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Screen, 3D, Specifications and Conclusion

While we didn't get to test the laptop's bass-reflex speakers, Dolby Home Theater v3 and S-force 3D sound processing should ensure you'll get the best out of them. What we were really impressed with was the 16in, 3D display. As mentioned, it offers a Full HD resolution - but what really sets it apart from rival offerings is its 240Hz refresh rate, double the 120Hz found on most high-end panels. We're assuming there is some kind of digital trickery at work here (like black frame insertion or similar) rather than 'true' 240Hz, but if it offers a smoother experience we're not complaining.

Indeed, combined with what appeared to be excellent horizontal viewing angles, punchy colours and good contrast, 3D on the F Series was relatively impressive. Obviously we're not expecting Panasonic Viera VT20 levels of performance here, but for a laptop display it's as good as we've seen.

The only element we had any niggles with was Sony's glasses. While very well-built and sleek-looking, they're a tad on the heavy side and not the most comfortable around.

There's a Blu-ray writer for 3D movies and backing up vast amounts of data to optical disc, while Nvidia GeForce GT540M graphics card should handle light stereoscopic gaming. Naturally, 3D conversion of 2D video material is also part of the package. One of the neatest features on the F Series is a large 3D button above the keyboard, which activates or de-activates stereoscopy on-the-fly regardless of activity or environment. This is a solution that's much more user-friendly than the software-dependent keyboard shortcut that would otherwise need to be employed.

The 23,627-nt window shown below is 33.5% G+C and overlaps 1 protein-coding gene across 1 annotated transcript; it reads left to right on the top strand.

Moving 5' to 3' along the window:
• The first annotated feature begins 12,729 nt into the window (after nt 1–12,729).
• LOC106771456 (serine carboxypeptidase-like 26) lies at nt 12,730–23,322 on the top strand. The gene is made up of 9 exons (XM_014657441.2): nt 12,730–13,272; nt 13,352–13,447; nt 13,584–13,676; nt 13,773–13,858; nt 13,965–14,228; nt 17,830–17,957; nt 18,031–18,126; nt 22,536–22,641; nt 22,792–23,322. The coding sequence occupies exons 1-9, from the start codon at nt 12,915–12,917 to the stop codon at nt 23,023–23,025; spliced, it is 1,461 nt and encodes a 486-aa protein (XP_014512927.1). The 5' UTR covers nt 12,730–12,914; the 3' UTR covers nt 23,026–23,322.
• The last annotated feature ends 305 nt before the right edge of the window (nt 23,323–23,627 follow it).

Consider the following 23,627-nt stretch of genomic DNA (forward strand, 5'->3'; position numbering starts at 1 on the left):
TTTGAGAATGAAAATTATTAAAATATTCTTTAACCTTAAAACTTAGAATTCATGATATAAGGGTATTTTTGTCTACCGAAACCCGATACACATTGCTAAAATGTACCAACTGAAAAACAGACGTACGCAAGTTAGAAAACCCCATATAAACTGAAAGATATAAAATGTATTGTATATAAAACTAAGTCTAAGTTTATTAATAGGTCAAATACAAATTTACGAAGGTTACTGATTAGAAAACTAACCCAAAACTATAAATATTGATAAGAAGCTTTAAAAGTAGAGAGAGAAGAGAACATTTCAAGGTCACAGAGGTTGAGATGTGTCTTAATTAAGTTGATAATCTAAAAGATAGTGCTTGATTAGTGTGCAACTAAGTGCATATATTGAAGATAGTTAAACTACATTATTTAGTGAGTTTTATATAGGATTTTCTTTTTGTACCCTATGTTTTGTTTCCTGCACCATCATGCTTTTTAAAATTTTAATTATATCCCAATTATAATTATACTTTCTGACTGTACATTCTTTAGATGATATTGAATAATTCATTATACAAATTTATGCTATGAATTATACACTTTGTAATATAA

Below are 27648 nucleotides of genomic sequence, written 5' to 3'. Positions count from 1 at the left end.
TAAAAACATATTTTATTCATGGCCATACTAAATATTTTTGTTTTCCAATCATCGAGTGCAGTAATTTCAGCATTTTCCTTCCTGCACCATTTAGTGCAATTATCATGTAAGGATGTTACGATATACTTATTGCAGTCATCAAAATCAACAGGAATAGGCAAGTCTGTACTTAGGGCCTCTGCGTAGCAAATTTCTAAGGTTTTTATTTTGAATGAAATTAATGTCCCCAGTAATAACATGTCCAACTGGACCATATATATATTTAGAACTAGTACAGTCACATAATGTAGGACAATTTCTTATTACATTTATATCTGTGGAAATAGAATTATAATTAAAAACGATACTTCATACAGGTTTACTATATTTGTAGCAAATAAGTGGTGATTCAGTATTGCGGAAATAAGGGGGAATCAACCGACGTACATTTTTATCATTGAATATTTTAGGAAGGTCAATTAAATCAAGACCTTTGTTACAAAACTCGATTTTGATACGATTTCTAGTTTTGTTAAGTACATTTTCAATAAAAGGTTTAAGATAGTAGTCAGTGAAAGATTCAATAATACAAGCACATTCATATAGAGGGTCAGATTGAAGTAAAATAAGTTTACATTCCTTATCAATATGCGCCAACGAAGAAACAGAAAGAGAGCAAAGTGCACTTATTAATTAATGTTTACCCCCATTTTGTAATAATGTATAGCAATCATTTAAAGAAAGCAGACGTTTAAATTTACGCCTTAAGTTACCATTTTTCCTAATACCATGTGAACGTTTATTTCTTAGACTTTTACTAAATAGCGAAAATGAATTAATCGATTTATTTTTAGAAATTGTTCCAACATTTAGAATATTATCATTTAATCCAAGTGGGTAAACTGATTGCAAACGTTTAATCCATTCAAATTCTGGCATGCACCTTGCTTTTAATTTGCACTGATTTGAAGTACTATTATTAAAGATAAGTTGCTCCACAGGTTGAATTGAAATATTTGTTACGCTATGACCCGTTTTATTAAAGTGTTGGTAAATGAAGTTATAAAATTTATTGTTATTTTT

The F Series's remaining specifications put its graphics to shame, at least on the F21 model which is currently the only entrant in the range. It sports a Sandy Bridge Core i7 CPU (as we saw with the MSI GT680, that means an awful low of processing power for a mobile part), a stonking 8GB of DDR3 RAM and a 640GB, 7,200rpm hard drive.

Naturally, all this goodness doesn't come cheap and we heard that pricing could be as high as £1,800, making this one premium puppy – especially compared to the cheapest 3D laptop option we've seen, the £600 Acer Aspire 5745DG. With its unleashing set for the end of March we hope to get you a full review and definitive verdict soon, but in the meantime, do you think you'll be adopting?

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